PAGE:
Health officials just confirmed the first two cases of microcephaly linked to the Zika virus in Southeast Asia. The cases were both in Thailand, although officials haven’t said exactly where in the country. Zika outbreaks across Southeast Asia prompted the Centers for Disease Control and Prevention (CDC) to warn people, especially pregnant women, against traveling to the area.
Out of three cases tested, laboratory tests linked two to the Zika virus in Thailand. Statistics collected by health officials reveal that since the start of 2016, there have been 349 confirmed cases of the Zika virus in the nation; 33 of those cases were pregnant women. Some experts have said Thailand has not been forthcoming about the presence of the Zika virus in the country to protect tourism, but Department of Disease Control adviser Prasert Thongcharoen said “Thailand is not hiding anything and is ready to disclose everything.”
The World Health Organization said governments and locals should work to control mosquitoes, said to transmit the Zika virus as well as other illnesses Thailand faces such as dengue, chikungunya, and malaria.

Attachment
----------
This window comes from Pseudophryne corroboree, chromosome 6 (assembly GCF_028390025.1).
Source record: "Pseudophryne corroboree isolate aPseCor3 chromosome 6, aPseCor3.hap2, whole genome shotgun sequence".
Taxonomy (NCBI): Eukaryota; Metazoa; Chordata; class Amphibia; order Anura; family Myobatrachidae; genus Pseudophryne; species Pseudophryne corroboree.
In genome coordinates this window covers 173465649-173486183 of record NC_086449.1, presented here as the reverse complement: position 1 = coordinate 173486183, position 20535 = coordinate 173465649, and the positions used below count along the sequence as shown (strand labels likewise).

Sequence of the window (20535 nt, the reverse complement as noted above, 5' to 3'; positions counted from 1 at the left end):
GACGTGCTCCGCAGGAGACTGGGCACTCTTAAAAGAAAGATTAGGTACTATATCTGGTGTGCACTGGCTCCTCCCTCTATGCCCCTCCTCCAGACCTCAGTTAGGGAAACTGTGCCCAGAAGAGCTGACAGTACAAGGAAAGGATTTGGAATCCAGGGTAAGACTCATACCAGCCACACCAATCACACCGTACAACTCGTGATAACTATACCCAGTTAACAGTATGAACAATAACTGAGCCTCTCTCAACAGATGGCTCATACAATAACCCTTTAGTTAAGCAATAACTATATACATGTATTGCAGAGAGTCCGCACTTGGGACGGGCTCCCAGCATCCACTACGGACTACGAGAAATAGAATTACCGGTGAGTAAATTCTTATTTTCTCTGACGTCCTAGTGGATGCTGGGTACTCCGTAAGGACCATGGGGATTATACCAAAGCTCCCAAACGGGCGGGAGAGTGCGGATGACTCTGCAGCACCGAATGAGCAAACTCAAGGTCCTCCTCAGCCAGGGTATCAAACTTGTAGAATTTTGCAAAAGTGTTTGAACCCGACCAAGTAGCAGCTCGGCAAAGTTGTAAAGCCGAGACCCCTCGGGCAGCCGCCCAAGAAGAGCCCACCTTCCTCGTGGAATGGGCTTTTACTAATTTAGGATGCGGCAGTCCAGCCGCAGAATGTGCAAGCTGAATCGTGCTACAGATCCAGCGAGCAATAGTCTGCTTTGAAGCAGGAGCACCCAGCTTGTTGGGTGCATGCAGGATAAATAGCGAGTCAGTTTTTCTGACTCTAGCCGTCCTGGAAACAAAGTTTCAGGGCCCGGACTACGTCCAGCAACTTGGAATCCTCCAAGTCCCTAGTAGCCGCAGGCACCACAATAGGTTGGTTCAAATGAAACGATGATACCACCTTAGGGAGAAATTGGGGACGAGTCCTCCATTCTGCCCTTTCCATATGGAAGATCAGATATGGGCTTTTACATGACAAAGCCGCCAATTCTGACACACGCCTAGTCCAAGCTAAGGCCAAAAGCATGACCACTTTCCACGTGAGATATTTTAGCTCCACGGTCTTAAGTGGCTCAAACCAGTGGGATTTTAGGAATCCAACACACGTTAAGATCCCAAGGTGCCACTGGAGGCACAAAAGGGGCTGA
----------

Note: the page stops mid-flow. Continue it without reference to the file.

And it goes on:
Other health officials in the region said they would be monitoring, but they think the number of people who have the Zika virus is likely higher than they know. Philippines health secretary Paulyn Jean Rosell-Ubia told Reuters, “We do not test everybody, we test only those who are symptomatic. Yes, we are positive that the number is higher because we are not testing everyone.” Around 80 percent of infected people don’t have any symptoms of the Zika virus.
In Singapore, there have been 393 cases of Zika, including 16 pregnant women. The CDC said tourists should think about postponing trips to Thailand, Vietnam, Indonesia, Cambodia, Malaysia, Maldives, Laos, Philippines, Brunei, Timor-Leste, and Myanmar. There is already an Alert Level 2 travel notice in place for Singapore.